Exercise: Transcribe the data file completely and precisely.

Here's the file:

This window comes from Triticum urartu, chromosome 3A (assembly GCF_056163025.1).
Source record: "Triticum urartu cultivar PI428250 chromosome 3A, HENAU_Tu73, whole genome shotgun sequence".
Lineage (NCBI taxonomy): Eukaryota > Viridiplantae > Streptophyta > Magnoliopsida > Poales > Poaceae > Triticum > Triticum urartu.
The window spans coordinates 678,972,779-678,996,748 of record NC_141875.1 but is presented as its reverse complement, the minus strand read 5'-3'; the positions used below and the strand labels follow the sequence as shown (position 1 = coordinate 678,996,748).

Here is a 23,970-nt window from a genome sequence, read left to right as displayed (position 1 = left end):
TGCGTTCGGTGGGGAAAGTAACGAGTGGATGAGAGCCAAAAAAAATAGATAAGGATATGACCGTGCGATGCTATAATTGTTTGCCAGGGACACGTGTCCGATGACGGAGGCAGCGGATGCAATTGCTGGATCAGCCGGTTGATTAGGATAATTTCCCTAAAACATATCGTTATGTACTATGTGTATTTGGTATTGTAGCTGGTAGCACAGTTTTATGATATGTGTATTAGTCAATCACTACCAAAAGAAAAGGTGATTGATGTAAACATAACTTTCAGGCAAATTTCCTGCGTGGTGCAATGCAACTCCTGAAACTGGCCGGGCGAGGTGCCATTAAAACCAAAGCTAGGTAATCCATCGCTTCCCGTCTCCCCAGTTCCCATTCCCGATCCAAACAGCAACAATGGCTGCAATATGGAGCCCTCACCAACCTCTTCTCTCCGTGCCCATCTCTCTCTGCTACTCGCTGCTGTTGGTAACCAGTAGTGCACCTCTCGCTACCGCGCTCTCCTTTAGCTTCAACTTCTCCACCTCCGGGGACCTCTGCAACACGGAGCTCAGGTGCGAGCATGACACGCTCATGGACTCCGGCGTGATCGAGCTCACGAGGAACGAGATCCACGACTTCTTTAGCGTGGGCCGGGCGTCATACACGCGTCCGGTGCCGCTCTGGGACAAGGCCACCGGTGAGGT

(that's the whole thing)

This window comes from Triticum urartu, chromosome 3A (assembly GCF_056163025.1).
Source record: "Triticum urartu cultivar PI428250 chromosome 3A, HENAU_Tu73, whole genome shotgun sequence".
Lineage (NCBI taxonomy): Eukaryota > Viridiplantae > Streptophyta > Magnoliopsida > Poales > Poaceae > Triticum > Triticum urartu.
The window spans coordinates 678,972,779-678,996,748 of record NC_141875.1 but is presented as its reverse complement, the minus strand read 5'-3'; the positions used below and the strand labels follow the sequence as shown (position 1 = coordinate 678,996,748).

Here is a 23,970-nt window from a genome sequence, read left to right as displayed (position 1 = left end):
TGCGTTCGGTGGGGAAAGTAACGAGTGGATGAGAGCCAAAAAAAATAGATAAGGATATGACCGTGCGATGCTATAATTGTTTGCCAGGGACACGTGTCCGATGACGGAGGCAGCGGATGCAATTGCTGGATCAGCCGGTTGATTAGGATAATTTCCCTAAAACATATCGTTATGTACTATGTGTATTTGGTATTGTAGCTGGTAGCACAGTTTTATGATATGTGTATTAGTCAATCACTACCAAAAGAAAAGGTGATTGATGTAAACATAACTTTCAGGCAAATTTCCTGCGTGGTGCAATGCAACTCCTGAAACTGGCCGGGCGAGGTGCCATTAAAACCAAAGCTAGGTAATCCATCGCTTCCCGTCTCCCCAGTTCCCATTCCCGATCCAAACAGCAACAATGGCTGCAATATGGAGCCCTCACCAACCTCTTCTCTCCGTGCCCATCTCTCTCTGCTACTCGCTGCTGTTGGTAACCAGTAGTGCACCTCTCGCTACCGCGCTCTCCTTTAGCTTCAACTTCTCCACCTCCGGGGACCTCTGCAACACGGAGCTCAGGTGCGAGCATGACACGCTCATGGACTCCGGCGTGATCGAGCTCACGAGGAACGAGATCCACGACTTCTTTAGCGTGGGCCGGGCGTCATACACGCGTCCGGTGCCGCTCTGGGACAAGGCCACCGGTGAGGT